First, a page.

Hi, Susan. What I'm paying attention to depends on the student. For some, I'm just checking to see if they know the word and can say it in a comprehensible way. For others, it may be fine tuning their pronunciation of the word. I may also just be checking to see how very new, timid students are doing in a somewhat less controlled activity like this where they decide how much interacting they do.
Thanks for joining us, Meghan! Meghan is the teacher that is featured in the video that we watched for today. Meghan- I noticed that some of the learners in your class were asking each other "What do you see?" while they were mingling during the activity. Did you teach that phrase to higher level learners to make this activity more advanced for them? Also, the learners seemed to be very comfortable with the activity. They all jumped in and began interacting with one another the moment that you asked them to stand up. Is this activity part of a regular routine that you use in your class?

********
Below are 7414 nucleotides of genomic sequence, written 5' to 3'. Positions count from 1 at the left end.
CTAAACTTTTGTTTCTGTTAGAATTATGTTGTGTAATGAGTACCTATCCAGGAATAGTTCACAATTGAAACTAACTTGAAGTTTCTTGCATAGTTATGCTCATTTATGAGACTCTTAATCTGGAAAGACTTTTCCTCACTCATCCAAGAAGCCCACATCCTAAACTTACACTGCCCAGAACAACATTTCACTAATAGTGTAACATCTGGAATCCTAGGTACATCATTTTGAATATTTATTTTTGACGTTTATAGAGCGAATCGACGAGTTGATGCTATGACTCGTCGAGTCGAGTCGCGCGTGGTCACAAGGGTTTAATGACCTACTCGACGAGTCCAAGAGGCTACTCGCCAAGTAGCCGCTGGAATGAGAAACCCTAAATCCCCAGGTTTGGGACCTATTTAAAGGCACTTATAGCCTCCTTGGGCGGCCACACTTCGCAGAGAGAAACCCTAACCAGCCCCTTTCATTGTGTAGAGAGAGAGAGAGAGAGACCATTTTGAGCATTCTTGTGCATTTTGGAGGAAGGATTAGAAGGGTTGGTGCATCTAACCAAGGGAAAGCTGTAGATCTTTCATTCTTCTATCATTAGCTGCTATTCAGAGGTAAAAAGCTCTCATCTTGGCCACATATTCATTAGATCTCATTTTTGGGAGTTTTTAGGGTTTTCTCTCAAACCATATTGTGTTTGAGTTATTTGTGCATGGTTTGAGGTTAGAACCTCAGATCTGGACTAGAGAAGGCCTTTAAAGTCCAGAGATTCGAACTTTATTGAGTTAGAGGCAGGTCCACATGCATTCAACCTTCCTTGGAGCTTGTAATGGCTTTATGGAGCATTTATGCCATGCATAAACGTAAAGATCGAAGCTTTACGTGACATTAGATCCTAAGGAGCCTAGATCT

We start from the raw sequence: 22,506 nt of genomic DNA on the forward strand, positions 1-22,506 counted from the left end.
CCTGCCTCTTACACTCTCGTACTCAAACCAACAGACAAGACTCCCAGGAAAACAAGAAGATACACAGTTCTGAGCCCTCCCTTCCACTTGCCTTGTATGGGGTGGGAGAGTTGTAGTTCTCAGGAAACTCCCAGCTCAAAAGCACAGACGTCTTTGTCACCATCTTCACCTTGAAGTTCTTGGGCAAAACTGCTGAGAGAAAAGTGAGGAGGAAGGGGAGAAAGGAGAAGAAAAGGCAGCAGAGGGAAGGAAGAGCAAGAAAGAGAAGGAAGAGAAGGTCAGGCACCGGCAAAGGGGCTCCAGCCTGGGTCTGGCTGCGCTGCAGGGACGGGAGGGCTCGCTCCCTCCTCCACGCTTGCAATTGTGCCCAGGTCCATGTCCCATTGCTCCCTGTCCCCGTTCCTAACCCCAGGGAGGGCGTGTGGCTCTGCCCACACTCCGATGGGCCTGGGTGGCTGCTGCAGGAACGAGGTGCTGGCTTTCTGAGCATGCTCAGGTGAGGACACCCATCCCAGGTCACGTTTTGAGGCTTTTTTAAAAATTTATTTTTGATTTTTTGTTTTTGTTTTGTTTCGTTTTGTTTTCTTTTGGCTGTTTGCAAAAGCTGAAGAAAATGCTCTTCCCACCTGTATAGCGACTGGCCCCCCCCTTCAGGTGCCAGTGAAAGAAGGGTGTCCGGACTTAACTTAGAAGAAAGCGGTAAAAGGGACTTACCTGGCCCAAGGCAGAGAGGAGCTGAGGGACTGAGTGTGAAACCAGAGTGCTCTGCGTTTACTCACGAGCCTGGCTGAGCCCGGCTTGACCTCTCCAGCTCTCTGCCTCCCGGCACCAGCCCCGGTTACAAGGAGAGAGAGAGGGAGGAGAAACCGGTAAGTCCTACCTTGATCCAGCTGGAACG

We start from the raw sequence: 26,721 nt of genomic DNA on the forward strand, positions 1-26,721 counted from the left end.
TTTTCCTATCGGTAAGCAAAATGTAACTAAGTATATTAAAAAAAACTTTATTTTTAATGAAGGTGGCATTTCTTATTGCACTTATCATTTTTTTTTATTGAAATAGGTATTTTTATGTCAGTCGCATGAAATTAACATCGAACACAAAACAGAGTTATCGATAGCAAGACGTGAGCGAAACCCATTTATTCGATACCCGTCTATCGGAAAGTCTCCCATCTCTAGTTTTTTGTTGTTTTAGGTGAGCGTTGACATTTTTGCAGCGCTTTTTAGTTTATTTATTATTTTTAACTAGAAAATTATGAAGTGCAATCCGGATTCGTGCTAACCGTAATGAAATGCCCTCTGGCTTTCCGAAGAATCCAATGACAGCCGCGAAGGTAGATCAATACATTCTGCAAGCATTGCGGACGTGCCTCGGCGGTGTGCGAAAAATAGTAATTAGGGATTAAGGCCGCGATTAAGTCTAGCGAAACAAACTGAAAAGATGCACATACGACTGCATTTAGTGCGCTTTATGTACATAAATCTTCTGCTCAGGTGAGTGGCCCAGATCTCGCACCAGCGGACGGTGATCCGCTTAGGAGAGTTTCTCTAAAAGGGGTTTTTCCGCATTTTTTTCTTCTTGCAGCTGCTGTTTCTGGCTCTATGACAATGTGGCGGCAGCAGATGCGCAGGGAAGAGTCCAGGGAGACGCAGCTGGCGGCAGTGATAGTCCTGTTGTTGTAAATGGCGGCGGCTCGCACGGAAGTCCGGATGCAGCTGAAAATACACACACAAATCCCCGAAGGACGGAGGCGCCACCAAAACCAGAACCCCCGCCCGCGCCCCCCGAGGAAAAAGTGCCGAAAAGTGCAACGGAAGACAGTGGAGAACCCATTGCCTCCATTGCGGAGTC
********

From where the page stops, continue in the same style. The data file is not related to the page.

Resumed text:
Best, Andrea Echelberger
I was wondering that, too.
I was also agreeing that this is such an excellent way to get students interacting with each other in comfortable, safe ways -- instead of trying to engage with oh, notes or a screen.
Hi, Andrea. Yes! This is an activity we do alllll the time! In the beginning of a unit, we focus on understanding the word with the picture and being able to say it, so we do this activity almost every day at first, and it becomes easier and easier. Later in the unit, the picture cards are replaced by word cards. Since we do it so often, many of the students already know exactly what to do, so they feel confident to dive right in.